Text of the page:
(This is my copy of a slightly-edited version of my column, "Are airlines suffering from terminal chaos?" first published in the Richmond Times-Dispatch's Commentary page Sunday, Aug. 13, 2023)
After standing overnight for 11 straight hours in an interminably long line at United Airlines’ Terminal B in Denver, my wife and I had ample time to ponder the underlying causes of America’s ailing air transport system. But all we really wanted was to get back home to Richmond – a sleep-deprived journey that wound up taking more than three days stuck in or around Denver International Airport (cancellations there appear to be so commonplace that Coleman camping cots were available near the gates and upstairs seating).
Like thousands of other traumatized travelers in late June – whose ranks stretched from New York’s LaGuardia Airport to Chicago’s O’Hare to our own group of Colorado travel hostages -- we suffered more than our share of physical and mental trauma due to United’s ham-handed response to weather-related flight cancellations.
Yet, with the likelihood of extreme weather leading to more air-travel meltdowns, there’s probably no point in crying over spilt Ibuprofen. Instead, I’d like to offer some lessons for fellow travelers and constructive suggestions for policymakers, including President Biden.
First, I should note one high-profile exec who managed to avoid the seemingly endless lines and sore feet of summer: United CEO Scott Kirby. In late June, he reportedly took a private jet from Newark out to Denver to see what all the fuss was about. Kirby, whose total 2022 compensation reportedly topped $10 million in 2022, later apologized, calling his privileged behavior “insensitive to our customers who were waiting to get home.”
You can say that again, Mr. Kirby – and you probably will—until United and all major airlines quit treating such systemic chaos as rare, one-time events.
Of course, it didn’t help the collective morale in our all-night forced march to an understaffed “customer service” desk (two reps for a rotating line that was at least 150 yards long) when a United rep announced after sunrise, “If you are a 1K member, you can go through this line.”
In other words, after a night of shared suffering, the airline gave preferred customers first-class treatment (with special agents in two lines) while the rest of us were left to shuffle in silence. (Full confession: I started booing, but my wife shushed me up.)
I could share many other dark tales from the travel crypt, starting with the panic attack I witnessed on UA Flight 757 from Denver to Washington-Dulles International Airport when the plane’s air-conditioning faltered and the cabin temperature climbed.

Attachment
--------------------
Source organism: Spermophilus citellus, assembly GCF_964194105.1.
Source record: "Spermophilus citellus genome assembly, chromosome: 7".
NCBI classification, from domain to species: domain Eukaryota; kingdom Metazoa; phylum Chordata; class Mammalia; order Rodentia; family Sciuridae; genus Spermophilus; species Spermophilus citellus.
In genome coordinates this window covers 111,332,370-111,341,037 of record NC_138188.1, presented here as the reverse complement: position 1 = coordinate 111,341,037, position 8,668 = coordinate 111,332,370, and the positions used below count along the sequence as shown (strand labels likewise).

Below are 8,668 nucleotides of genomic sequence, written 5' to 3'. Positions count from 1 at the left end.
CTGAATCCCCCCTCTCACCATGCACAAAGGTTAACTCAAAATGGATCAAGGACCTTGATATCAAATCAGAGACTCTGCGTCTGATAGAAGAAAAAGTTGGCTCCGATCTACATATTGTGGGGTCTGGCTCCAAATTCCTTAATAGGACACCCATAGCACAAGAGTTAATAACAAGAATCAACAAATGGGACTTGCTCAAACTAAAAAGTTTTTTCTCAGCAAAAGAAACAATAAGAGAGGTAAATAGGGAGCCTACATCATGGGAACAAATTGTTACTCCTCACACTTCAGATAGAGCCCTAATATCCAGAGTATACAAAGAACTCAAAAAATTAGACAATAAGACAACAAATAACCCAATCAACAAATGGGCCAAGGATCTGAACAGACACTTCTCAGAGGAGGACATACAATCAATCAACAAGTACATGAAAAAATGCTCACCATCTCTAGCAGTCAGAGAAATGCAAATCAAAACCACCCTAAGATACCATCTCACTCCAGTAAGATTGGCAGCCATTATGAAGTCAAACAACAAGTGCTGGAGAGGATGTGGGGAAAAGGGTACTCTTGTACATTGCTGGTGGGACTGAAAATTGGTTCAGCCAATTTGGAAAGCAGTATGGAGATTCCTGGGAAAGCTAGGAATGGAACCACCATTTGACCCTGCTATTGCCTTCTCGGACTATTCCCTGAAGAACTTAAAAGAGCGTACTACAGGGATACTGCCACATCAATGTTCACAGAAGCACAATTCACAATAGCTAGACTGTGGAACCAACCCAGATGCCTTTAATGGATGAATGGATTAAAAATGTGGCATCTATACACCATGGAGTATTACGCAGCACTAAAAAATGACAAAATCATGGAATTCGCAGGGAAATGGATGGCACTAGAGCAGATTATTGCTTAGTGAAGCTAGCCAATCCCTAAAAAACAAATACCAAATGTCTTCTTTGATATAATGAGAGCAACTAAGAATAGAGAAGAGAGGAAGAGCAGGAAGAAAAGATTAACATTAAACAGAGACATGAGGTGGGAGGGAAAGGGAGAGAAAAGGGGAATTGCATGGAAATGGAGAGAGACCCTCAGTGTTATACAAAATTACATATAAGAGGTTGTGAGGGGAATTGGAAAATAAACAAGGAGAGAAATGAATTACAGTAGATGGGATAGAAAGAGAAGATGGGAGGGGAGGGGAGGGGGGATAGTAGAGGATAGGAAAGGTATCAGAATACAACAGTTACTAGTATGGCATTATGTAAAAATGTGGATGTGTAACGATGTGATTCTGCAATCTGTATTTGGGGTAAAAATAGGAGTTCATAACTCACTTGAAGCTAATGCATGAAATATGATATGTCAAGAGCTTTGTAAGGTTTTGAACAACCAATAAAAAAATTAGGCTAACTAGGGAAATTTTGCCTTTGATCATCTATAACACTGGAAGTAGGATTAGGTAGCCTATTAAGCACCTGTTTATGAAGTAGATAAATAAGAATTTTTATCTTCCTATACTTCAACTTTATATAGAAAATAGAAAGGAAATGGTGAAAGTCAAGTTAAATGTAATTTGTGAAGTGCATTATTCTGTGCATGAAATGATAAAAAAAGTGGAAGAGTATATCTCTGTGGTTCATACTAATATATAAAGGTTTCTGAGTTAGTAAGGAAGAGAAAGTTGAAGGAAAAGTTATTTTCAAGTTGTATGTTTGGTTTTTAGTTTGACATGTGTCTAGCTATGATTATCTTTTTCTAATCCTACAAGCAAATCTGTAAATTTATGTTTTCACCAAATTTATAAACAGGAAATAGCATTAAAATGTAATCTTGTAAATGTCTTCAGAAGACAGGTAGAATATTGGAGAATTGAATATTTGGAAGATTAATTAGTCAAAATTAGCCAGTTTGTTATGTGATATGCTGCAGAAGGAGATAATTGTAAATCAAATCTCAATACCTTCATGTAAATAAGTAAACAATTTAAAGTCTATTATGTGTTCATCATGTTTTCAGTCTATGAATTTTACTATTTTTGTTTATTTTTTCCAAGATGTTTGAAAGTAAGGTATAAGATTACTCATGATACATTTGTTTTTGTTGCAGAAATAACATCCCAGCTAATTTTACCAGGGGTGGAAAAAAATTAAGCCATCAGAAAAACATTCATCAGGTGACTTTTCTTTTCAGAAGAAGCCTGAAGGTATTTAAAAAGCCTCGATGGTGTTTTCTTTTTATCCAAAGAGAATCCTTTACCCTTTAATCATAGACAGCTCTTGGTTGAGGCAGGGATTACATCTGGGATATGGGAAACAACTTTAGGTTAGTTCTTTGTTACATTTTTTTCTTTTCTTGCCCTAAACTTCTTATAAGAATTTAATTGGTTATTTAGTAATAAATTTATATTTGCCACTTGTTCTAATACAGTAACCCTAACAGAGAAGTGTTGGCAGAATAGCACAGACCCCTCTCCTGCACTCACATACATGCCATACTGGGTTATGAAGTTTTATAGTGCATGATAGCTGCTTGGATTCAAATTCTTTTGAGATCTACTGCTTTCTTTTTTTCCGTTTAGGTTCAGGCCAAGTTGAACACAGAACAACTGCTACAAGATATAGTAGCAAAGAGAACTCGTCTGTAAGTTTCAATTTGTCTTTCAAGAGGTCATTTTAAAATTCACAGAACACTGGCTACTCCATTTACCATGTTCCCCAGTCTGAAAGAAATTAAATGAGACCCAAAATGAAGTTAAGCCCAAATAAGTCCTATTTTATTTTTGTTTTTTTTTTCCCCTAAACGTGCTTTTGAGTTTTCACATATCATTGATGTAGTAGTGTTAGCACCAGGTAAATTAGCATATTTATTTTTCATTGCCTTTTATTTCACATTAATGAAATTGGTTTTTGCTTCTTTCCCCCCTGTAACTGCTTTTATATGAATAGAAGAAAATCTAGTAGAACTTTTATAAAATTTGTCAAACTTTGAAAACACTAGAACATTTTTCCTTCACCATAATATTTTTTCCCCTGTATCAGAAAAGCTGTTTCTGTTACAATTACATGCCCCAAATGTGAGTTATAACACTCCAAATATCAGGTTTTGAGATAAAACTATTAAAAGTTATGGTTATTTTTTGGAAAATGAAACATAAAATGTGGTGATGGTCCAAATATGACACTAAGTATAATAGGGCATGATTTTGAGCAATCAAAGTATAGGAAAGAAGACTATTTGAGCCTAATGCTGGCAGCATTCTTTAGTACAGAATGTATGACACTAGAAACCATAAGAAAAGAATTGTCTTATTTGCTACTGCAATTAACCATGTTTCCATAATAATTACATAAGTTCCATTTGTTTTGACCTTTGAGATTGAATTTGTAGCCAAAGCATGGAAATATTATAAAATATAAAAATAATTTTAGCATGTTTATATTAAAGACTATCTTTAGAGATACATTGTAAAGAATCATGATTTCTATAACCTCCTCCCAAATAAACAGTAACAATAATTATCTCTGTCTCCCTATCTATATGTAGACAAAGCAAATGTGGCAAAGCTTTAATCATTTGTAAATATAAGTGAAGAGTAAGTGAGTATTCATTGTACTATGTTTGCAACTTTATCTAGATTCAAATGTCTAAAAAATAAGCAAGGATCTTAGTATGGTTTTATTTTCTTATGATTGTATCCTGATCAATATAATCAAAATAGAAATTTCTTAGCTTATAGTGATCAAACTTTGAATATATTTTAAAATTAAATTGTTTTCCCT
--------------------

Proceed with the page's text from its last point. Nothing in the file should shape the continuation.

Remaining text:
“I’ve taken all of my medications!” a young woman cried. “I must get off – now!”
Then there was the courageous woman with a leg injury who held onto a wheelchair as a United employee tried to yank it away.
But what would be the point? Maybe you’ve seen worse or even saw us on CNN ( “It’s never good when you’re on CNN,” my son wryly noted).
Instead, allow me to offer some possible solutions to this serious problem that’s bound to get worse, especially during holiday travel:
Look – as Biden might say – I don’t expect a complete overhaul of our troubled aviation system -- especially when United can tout earnings of $1 billion during the second quarter of this year despite cancelling flights like ours. According to the Associated Press, we were hardly alone: 3,800 flights were scrubbed during the last two weeks of June.
Still, in an industry that prides itself on safety and preparation, why not prepare for what’s becoming the new normal? Unless United and its peers become more proactive, you can expect to endure a post-modern version of Dante’s inscription, “Abandon hope all ye who enter here.”
Only instead of entering the gates of hell, you’ll find yourself in something far worse: a “customer service” line that seems to stretch into eternity.
Chip Jones is a former Richmond Times-Dispatch business reporter who covered airports and airlines. He’s the author of four works of historical nonfiction, including his latest work, “The Organ Thieves: The Shocking Story of the First Heart Transplant in the Segregated South.” He can reached at firstname.lastname@example.org.
Chip Jones is an award-winning author, journalist and former communications director of the Richmond Academy of Medicine. The Organ Thieves is his fourth book.